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Spin Off sort of - Do you know anyone that has been charged with opening other people's mail?


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54 replies to this topic

#1 saxa

Posted 12 November 2012 - 10:41 PM

In a few threads lately there has been reference to opening other people's mail and the charges involved for doing so.

Do you know of anyone ever prosecuted for it??

#2 Frau Farbissina

Posted 12 November 2012 - 10:47 PM

No


#3 katpaws

Posted 13 November 2012 - 05:04 AM

No, but then i don't know anyone who has been charged for murder either.

People who deliver the mail can be charged with mail tampering - link. It is part of the Criminal Code Act, so there must be people charged with it, and the punishment can be imprisonment, so it is taken seriously.

According to a lawyer's webpage:

QUOTE
Section 471.7 of the Criminal Code Act 1995 (Cth) is Tampering with Mail and is extracted below.

471.7  Tampering with mail-receptacles

(1)  A person is guilty of an offence if the person dishonestly:

(a)  opens a mail-receptacle; or
  (b)  tampers with a mail-receptacle.

Penalty:  Imprisonment for 5 years.

(2)  A person is guilty of an offence if:

(a)  the person intentionally opens a mail-receptacle; and
(b)  the person is not authorised by Australia Post to open the mail-receptacle; and
©  the person does so knowing that he or she is not authorised by Australia Post to open the mail-receptacle.

Penalty:  Imprisonment for 2 years.

Edited by katpaws, 13 November 2012 - 05:11 AM.


#4 knottygirl

Posted 13 November 2012 - 05:11 AM

QUOTE (katpaws @ 13/11/2012, 05:04 AM) <{POST_SNAPBACK}>
No, but then i don't know anyone who has been charged for murder either.



yes, but how many people do you know that have killed someone and got away with it?

I think the OP was refering to it being a common crime that is rarely (if ever) prosecuted.  Murder is not a common crime and is always prosecuted.  Not really the same thing!

#5 FiveAus

Posted 13 November 2012 - 05:13 AM

No.


I do know someone who was charged with murder, however.

#6 katpaws

Posted 13 November 2012 - 05:15 AM

QUOTE
but how many people do you know that have killed someone and got away with it?


That i don't know - it is generally not something that comes up in conversation. But i do know someone who thought they killed someone - does that count?

Tampering with mail is considered an offence, regardless if people think that is ridiculous or not. If the OP wants a conversation about the differences of opinion and punishment for mail tampering and other offences, then why not just come and ask that?



#7 LookMumNoHands

Posted 13 November 2012 - 05:25 AM

Yes. It was a friends older brother about 20 years ago. I have no idea what punishment he got, but I know that her parents had to take him to court.

#8 knottygirl

Posted 13 November 2012 - 05:51 AM

QUOTE (katpaws @ 13/11/2012, 05:15 AM) <{POST_SNAPBACK}>
That i don't know - it is generally not something that comes up in conversation. But i do know someone who thought they killed someone - does that count?

Tampering with mail is considered an offence, regardless if people think that is ridiculous or not. If the OP wants a conversation about the differences of opinion and punishment for mail tampering and other offences, then why not just come and ask that?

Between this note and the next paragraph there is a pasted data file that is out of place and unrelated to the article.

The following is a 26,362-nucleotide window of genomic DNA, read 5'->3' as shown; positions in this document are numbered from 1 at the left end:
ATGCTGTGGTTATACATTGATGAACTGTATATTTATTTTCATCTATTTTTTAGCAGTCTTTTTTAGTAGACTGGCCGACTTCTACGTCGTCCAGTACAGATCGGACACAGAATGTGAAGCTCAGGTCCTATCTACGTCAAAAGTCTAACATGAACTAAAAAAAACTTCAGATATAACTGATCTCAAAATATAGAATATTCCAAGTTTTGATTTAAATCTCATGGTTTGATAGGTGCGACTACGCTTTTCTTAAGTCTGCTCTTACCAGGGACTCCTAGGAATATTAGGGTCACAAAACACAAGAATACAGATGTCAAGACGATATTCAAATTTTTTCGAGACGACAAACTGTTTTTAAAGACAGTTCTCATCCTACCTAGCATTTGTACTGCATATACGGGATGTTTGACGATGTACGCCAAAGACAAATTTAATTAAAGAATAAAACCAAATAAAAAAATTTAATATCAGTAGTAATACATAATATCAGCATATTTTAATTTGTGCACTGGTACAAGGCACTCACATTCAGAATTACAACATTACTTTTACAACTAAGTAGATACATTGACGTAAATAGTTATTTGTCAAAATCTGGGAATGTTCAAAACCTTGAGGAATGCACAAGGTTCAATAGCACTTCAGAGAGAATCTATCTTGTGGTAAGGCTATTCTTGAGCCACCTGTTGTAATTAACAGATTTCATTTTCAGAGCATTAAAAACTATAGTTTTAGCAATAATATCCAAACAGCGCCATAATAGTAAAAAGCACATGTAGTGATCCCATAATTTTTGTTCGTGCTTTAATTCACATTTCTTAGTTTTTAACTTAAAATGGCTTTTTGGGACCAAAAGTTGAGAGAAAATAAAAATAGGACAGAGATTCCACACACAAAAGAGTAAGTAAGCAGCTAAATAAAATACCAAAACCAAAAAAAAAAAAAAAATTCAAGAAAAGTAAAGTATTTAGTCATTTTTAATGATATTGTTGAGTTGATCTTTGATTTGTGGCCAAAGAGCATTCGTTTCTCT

i think the op wants to know if its a crime in name only or if people are actually prosecuted for it.

#9 MrsLexiK

Posted 13 November 2012 - 05:51 AM

I don't know anyone who has been charged with anything order then drink driving. I also haven't opened up other people's mail.

#10 katpaws

Posted 13 November 2012 - 06:02 AM

QUOTE
...if people are actually prosecuted for it.


Well they are... even if not many people on EB know of people who have been charged with it.



#11 Fr0g

Posted 13 November 2012 - 06:23 AM

Working in the justice field, in and around courts for a few years now... never seen a mail tamperer.

Prefer seeing the court's time hearing and prosecuting violent/ sexual offences than openers-of-other-people's-mail, to be honest.

#12 Clorox_Girl

Posted 13 November 2012 - 06:28 AM

Actually I had a call a few weeks ago from Paddington detectives, who had caught someone with a lot of opened mail, one of them which happened to be from my previous address, but not addressed to me. They were prosecuting him, but as the mail wasn't mine, I wasn't really involved.

So I guess the police do take it pretty seriously.

But I have also opened heaps of mail not addressed to me. The people in our new place never bothered to redirect anything, and I am always accidentally opening their mail. I don't really look at the addressee - I just open everything. No one has come knocking on my door yet, but then I don't try and do anything illegal or malicious with the contents.



#13 MegzG

Posted 13 November 2012 - 06:35 AM

i have opened mail before- we build our house from new and before we were there it was just paddocks so no forner residents.
i keep getting mail with 2 different peoples names with my address and i return to sender on the front, but sometimes there is no return address so i have to open it to find out where its from.

as a side note, i have send back 10+ items to the same company with the same message to check address and remove mine from their records but they keep sending.
can i take some kind of legal action for harrassment or similar?

#14 Soontobegran

Posted 13 November 2012 - 06:43 AM

I don't know anyone personally but I do know that people do get charged as it is a crime.
Those saying they'd prefer the courts to be dealing with major crime I am wondering whether you think we should turn a blind eye to anything that may seem petty?

Actual mail tampering can have enormous repercussions for the owner of the mail......pretty sure that if any of us were effected this way by having our mail opened we'd be looking for charges to be made.

#15 idignantlyright